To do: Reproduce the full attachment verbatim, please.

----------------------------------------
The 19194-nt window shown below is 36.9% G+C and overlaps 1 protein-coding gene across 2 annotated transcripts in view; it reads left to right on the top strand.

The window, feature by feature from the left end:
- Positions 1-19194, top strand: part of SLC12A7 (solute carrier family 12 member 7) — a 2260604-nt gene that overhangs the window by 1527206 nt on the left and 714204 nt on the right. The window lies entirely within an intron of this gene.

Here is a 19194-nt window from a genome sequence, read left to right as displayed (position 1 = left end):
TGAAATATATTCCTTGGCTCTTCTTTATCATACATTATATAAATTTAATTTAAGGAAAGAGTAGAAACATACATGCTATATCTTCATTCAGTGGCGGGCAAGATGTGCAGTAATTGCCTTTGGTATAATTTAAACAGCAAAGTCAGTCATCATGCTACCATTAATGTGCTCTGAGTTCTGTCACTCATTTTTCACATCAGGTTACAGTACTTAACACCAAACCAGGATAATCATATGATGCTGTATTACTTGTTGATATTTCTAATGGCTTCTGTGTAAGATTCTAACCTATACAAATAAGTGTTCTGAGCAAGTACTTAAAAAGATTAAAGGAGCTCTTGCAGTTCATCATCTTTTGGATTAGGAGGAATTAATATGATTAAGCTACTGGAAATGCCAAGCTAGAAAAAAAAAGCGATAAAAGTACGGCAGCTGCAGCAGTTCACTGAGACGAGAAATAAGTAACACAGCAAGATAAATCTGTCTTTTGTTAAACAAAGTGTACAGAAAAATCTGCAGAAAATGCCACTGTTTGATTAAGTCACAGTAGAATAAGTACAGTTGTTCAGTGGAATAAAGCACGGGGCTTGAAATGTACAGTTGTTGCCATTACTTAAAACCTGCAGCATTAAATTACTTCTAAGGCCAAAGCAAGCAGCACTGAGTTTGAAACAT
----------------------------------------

The 19194-nt window shown below is 36.9% G+C and overlaps 1 protein-coding gene across 2 annotated transcripts in view; it reads left to right on the top strand.

The window, feature by feature from the left end:
- Positions 1-19194, top strand: part of SLC12A7 (solute carrier family 12 member 7) — a 2260604-nt gene that overhangs the window by 1527206 nt on the left and 714204 nt on the right. The window lies entirely within an intron of this gene.

Here is a 19194-nt window from a genome sequence, read left to right as displayed (position 1 = left end):
TGAAATATATTCCTTGGCTCTTCTTTATCATACATTATATAAATTTAATTTAAGGAAAGAGTAGAAACATACATGCTATATCTTCATTCAGTGGCGGGCAAGATGTGCAGTAATTGCCTTTGGTATAATTTAAACAGCAAAGTCAGTCATCATGCTACCATTAATGTGCTCTGAGTTCTGTCACTCATTTTTCACATCAGGTTACAGTACTTAACACCAAACCAGGATAATCATATGATGCTGTATTACTTGTTGATATTTCTAATGGCTTCTGTGTAAGATTCTAACCTATACAAATAAGTGTTCTGAGCAAGTACTTAAAAAGATTAAAGGAGCTCTTGCAGTTCATCATCTTTTGGATTAGGAGGAATTAATATGATTAAGCTACTGGAAATGCCAAGCTAGAAAAAAAAAGCGATAAAAGTACGGCAGCTGCAGCAGTTCACTGAGACGAGAAATAAGTAACACAGCAAGATAAATCTGTCTTTTGTTAAACAAAGTGTACAGAAAAATCTGCAGAAAATGCCACTGTTTGATTAAGTCACAGTAGAATAAGTACAGTTGTTCAGTGGAATAAAGCACGGGGCTTGAAATGTACAGTTGTTGCCATTACTTAAAACCTGCAGCATTAAATTACTTCTAAGGCCAAAGCAAGCAGCACTGAGTTTGAAACAT